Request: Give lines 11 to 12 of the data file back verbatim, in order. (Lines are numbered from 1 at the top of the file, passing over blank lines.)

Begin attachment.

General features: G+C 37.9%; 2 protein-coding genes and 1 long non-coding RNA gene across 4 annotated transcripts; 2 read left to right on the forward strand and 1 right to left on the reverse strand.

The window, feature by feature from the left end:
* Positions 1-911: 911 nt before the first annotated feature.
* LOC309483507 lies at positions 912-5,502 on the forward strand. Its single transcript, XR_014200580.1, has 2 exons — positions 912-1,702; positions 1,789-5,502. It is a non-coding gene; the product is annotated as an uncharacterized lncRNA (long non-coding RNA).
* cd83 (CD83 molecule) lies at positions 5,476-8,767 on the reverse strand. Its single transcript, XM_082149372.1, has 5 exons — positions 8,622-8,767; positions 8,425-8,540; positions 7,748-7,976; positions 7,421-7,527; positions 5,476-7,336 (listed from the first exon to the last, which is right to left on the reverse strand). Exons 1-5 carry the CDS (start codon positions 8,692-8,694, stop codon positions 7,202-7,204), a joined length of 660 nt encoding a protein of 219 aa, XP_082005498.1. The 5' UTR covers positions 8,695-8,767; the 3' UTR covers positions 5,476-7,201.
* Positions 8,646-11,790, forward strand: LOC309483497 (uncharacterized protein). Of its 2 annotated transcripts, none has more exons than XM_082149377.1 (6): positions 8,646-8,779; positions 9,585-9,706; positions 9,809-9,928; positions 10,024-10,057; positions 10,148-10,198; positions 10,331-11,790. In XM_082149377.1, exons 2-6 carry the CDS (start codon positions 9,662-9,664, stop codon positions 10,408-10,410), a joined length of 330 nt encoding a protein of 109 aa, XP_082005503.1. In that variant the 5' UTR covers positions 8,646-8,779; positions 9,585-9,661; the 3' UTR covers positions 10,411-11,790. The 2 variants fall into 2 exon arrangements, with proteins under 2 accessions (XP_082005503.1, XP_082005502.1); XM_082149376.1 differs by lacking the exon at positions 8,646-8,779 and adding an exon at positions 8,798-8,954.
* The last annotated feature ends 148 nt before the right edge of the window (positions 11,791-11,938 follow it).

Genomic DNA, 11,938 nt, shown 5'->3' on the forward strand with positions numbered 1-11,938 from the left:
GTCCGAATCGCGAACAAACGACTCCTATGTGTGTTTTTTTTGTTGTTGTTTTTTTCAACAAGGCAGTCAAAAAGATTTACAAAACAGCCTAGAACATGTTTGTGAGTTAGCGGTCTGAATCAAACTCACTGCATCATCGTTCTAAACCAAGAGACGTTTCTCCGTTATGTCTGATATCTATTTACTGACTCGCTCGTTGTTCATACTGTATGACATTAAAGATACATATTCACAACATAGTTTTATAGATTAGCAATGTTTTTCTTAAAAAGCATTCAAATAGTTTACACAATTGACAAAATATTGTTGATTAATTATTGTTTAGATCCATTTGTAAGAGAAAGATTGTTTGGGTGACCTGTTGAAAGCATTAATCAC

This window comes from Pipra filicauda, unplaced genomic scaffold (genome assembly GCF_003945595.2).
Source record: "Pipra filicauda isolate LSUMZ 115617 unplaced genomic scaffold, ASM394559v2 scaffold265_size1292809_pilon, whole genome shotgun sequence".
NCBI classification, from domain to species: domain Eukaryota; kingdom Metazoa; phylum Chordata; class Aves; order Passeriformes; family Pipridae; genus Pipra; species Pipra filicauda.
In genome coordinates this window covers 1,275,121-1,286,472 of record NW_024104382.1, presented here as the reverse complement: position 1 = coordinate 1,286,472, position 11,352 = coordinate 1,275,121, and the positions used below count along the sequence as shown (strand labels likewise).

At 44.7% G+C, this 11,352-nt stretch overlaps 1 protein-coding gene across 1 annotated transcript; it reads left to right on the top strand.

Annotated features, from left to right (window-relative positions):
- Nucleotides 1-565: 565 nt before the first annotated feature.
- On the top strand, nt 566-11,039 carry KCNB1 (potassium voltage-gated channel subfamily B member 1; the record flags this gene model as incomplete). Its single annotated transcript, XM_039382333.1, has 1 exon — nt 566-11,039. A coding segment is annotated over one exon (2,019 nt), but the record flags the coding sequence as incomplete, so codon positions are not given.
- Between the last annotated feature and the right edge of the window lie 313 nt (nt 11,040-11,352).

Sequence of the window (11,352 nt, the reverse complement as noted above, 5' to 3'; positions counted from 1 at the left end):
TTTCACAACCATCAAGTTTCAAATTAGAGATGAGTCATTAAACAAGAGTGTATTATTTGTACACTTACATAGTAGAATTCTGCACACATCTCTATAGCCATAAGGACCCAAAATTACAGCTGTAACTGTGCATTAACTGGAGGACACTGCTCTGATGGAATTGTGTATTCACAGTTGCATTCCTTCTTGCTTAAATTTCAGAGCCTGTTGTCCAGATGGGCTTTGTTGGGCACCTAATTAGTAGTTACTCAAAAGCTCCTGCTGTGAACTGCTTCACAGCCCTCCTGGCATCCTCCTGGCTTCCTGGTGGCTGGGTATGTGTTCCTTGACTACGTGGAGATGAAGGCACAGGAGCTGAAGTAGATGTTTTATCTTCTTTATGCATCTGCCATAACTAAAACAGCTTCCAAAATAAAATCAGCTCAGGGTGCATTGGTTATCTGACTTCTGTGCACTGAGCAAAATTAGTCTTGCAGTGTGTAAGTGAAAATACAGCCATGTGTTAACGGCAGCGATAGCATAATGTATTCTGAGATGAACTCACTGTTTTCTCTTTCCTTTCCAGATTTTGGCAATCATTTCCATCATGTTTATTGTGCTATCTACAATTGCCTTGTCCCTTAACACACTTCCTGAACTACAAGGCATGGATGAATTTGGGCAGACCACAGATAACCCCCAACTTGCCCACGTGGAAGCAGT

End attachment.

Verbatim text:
Source record: "Pipra filicauda isolate LSUMZ 115617 unplaced genomic scaffold, ASM394559v2 scaffold265_size1292809_pilon, whole genome shotgun sequence".
NCBI classification, from domain to species: domain Eukaryota; kingdom Metazoa; phylum Chordata; class Aves; order Passeriformes; family Pipridae; genus Pipra; species Pipra filicauda.